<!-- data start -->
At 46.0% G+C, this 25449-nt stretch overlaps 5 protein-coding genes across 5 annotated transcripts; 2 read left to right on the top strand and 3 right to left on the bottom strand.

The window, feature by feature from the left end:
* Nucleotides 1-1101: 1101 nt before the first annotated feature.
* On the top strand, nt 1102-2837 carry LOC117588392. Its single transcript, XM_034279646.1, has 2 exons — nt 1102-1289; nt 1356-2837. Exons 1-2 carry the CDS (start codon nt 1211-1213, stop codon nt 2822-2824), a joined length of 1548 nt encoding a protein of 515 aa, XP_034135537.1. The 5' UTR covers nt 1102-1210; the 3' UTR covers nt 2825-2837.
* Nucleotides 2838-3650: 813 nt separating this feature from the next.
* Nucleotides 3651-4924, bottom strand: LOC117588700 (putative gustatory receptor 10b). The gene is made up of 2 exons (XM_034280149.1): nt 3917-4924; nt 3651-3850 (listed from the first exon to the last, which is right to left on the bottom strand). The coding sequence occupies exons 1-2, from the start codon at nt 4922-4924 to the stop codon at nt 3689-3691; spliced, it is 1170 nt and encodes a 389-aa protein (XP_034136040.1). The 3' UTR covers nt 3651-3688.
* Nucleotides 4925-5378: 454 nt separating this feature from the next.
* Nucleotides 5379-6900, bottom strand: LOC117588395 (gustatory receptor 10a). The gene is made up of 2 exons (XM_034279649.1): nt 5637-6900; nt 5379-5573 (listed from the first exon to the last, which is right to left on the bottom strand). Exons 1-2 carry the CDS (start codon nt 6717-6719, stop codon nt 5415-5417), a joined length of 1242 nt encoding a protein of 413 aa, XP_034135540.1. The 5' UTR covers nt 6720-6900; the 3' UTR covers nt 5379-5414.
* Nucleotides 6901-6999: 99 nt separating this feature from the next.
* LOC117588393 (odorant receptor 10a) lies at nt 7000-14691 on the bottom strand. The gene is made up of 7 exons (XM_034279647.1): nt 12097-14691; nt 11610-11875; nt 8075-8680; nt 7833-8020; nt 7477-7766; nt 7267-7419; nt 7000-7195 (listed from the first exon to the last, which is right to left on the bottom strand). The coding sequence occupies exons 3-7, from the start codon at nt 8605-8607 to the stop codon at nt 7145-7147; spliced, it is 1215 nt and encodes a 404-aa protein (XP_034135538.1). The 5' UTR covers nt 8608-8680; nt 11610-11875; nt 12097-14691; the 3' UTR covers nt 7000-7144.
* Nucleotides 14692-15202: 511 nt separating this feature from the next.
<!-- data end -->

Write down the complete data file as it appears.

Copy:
At 46.0% G+C, this 25449-nt stretch overlaps 5 protein-coding genes across 5 annotated transcripts; 2 read left to right on the top strand and 3 right to left on the bottom strand.

The window, feature by feature from the left end:
* Nucleotides 1-1101: 1101 nt before the first annotated feature.
* On the top strand, nt 1102-2837 carry LOC117588392. Its single transcript, XM_034279646.1, has 2 exons — nt 1102-1289; nt 1356-2837. Exons 1-2 carry the CDS (start codon nt 1211-1213, stop codon nt 2822-2824), a joined length of 1548 nt encoding a protein of 515 aa, XP_034135537.1. The 5' UTR covers nt 1102-1210; the 3' UTR covers nt 2825-2837.
* Nucleotides 2838-3650: 813 nt separating this feature from the next.
* Nucleotides 3651-4924, bottom strand: LOC117588700 (putative gustatory receptor 10b). The gene is made up of 2 exons (XM_034280149.1): nt 3917-4924; nt 3651-3850 (listed from the first exon to the last, which is right to left on the bottom strand). The coding sequence occupies exons 1-2, from the start codon at nt 4922-4924 to the stop codon at nt 3689-3691; spliced, it is 1170 nt and encodes a 389-aa protein (XP_034136040.1). The 3' UTR covers nt 3651-3688.
* Nucleotides 4925-5378: 454 nt separating this feature from the next.
* Nucleotides 5379-6900, bottom strand: LOC117588395 (gustatory receptor 10a). The gene is made up of 2 exons (XM_034279649.1): nt 5637-6900; nt 5379-5573 (listed from the first exon to the last, which is right to left on the bottom strand). Exons 1-2 carry the CDS (start codon nt 6717-6719, stop codon nt 5415-5417), a joined length of 1242 nt encoding a protein of 413 aa, XP_034135540.1. The 5' UTR covers nt 6720-6900; the 3' UTR covers nt 5379-5414.
* Nucleotides 6901-6999: 99 nt separating this feature from the next.
* LOC117588393 (odorant receptor 10a) lies at nt 7000-14691 on the bottom strand. The gene is made up of 7 exons (XM_034279647.1): nt 12097-14691; nt 11610-11875; nt 8075-8680; nt 7833-8020; nt 7477-7766; nt 7267-7419; nt 7000-7195 (listed from the first exon to the last, which is right to left on the bottom strand). The coding sequence occupies exons 3-7, from the start codon at nt 8605-8607 to the stop codon at nt 7145-7147; spliced, it is 1215 nt and encodes a 404-aa protein (XP_034135538.1). The 5' UTR covers nt 8608-8680; nt 11610-11875; nt 12097-14691; the 3' UTR covers nt 7000-7144.
* Nucleotides 14692-15202: 511 nt separating this feature from the next.